PEP vs PrEP
PEP and PrEP are both HIV preventative methods that involved taking HIV mediation to reduce your chances of getting infected with HIV. However, the two can often get confused, so here’s a break down of their differences.
What does it mean?
PEP means Post-Exposure Prophylaxis and PrEP means Pre-exposure prophylaxis.
When can it be taken?
PEP is an emergency treatment that is taken after possible exposure to HIV. Because it is not for long-term use, it has to be taken within 72 hours and it is taken for 4 weeks.
PrEP can be taken for a long period and it is meant to be taken every day before you are exposed to HIV. It can be taken with or without food and it’s recommended that you take it around the same time daily. If it is taken correctly, it will be effective.
Who is it for?
PEP is for people who don’t have HIV but may have been exposed to it. For example, it is given to people who may be exposed during sex, sharing sharp objects like needles, or during a sexual assault.
PrEP is also for people who don’t have HIV but they might be at risk of getting infected. For example, people whose partners may be living with HIV, having sex with someone whose HIV status is unknown, or by sharing sharp objects like needles.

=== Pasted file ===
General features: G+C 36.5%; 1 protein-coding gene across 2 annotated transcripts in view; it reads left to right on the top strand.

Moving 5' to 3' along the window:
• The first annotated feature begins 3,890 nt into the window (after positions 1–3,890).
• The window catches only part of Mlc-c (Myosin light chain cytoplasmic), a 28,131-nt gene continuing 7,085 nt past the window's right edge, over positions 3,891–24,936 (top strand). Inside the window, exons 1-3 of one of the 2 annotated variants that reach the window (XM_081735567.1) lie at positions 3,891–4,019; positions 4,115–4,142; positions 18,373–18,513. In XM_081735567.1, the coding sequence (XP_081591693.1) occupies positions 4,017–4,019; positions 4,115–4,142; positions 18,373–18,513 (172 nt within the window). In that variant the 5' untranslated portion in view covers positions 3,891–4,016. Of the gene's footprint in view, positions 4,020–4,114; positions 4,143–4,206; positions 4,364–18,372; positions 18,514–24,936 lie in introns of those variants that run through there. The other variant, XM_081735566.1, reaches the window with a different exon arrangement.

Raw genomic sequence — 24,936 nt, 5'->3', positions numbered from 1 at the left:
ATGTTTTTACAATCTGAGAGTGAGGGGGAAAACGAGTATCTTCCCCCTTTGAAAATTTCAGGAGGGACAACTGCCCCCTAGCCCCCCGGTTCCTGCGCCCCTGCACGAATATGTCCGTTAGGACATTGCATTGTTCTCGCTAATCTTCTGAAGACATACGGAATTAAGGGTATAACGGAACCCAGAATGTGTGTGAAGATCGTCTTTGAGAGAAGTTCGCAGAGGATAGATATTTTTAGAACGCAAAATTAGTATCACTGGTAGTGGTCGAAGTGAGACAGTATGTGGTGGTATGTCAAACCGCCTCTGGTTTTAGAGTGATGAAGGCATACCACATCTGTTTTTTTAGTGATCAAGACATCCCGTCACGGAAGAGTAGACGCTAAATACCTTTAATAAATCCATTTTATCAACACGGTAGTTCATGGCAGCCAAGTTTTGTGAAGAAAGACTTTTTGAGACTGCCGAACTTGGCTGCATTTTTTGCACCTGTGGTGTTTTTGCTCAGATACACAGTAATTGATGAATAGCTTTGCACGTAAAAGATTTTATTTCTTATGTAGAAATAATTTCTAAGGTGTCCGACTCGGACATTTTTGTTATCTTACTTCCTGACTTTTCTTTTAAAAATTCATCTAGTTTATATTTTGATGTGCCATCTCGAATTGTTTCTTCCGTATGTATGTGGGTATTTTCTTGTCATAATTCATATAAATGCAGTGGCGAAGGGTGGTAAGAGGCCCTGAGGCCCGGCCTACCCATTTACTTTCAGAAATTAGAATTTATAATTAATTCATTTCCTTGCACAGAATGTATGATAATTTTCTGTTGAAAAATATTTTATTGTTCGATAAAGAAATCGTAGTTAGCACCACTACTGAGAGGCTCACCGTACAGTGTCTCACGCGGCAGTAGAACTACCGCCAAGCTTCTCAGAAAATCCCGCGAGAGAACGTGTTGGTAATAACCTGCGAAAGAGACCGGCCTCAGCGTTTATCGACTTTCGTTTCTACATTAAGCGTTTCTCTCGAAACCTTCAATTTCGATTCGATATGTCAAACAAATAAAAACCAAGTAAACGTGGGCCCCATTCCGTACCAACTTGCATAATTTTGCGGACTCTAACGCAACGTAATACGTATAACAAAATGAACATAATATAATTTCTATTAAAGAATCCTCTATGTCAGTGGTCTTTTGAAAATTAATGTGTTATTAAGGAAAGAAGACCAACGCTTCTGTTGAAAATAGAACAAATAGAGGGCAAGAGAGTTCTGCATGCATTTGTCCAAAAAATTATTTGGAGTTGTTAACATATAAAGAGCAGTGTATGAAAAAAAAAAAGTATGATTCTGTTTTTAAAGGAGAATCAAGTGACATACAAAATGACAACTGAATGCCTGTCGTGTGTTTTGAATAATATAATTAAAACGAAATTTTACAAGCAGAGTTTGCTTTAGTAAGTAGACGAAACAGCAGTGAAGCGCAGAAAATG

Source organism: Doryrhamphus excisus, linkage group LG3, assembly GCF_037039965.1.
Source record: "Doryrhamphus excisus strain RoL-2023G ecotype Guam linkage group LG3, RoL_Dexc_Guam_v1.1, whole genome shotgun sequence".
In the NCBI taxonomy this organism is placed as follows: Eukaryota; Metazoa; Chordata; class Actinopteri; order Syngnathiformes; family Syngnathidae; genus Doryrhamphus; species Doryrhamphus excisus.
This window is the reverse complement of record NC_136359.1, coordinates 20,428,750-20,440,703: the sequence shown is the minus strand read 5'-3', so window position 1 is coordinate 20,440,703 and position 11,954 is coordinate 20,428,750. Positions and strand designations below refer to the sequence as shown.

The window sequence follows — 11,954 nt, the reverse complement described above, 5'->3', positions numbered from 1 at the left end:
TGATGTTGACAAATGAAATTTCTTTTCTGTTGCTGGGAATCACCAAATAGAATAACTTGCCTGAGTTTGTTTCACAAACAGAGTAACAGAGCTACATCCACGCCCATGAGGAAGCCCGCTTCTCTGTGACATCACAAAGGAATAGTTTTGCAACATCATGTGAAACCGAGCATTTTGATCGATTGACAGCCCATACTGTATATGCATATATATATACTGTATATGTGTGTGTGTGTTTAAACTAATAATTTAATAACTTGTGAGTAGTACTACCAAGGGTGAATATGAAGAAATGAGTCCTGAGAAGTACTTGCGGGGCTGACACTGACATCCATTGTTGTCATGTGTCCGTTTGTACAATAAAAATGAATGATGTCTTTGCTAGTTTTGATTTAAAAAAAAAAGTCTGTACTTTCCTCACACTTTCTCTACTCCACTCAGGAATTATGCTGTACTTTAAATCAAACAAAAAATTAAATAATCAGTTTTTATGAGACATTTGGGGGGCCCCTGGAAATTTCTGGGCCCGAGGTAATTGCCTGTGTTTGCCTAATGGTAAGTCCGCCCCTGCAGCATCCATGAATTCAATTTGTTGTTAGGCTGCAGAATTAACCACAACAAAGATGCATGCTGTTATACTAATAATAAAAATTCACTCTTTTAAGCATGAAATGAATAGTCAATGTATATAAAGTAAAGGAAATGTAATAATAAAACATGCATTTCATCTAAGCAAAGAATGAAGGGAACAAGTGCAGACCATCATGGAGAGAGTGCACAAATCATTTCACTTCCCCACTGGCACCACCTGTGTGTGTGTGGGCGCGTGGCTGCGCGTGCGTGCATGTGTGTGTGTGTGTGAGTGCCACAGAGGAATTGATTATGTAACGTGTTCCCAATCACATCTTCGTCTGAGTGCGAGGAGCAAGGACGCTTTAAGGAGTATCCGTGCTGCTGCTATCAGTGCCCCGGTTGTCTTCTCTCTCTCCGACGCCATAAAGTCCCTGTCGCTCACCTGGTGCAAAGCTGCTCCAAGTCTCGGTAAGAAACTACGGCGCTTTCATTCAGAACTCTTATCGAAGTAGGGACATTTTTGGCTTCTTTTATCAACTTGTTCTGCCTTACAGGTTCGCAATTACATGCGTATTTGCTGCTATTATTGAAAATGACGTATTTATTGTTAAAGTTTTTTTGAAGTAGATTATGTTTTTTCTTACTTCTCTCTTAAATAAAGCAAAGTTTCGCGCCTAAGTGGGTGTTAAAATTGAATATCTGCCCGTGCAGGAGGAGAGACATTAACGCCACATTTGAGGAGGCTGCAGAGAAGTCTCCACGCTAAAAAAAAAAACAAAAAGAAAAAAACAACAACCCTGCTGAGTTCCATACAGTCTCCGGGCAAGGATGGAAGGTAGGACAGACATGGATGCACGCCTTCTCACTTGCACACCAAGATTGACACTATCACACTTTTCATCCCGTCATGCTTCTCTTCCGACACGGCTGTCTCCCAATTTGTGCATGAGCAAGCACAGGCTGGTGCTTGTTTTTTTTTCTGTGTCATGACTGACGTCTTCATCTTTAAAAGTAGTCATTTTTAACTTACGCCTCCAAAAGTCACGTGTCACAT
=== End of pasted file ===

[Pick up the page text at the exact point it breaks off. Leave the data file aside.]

How do you get it?
If you have to get a prescription for PEP, you have to go to your local healthcare provider within 72 hours (3 days) of the potential exposure.
Because PrEP is not yet available everywhere, you’d have to ask your doctor or healthcare provider if they can prescribe it for you. If they can’t, then you should ask them to recommend the nearest healthcare centre that might have it in your area.
I know it may not be easy to ask your healthcare provider about PEP or PrEP but you don’t have to be shy about it. If you feel that you might be at risk of getting exposed to HIV, then you should be brave and ask to be put onto these medications because they can reduce your chances of being infected with HIV.
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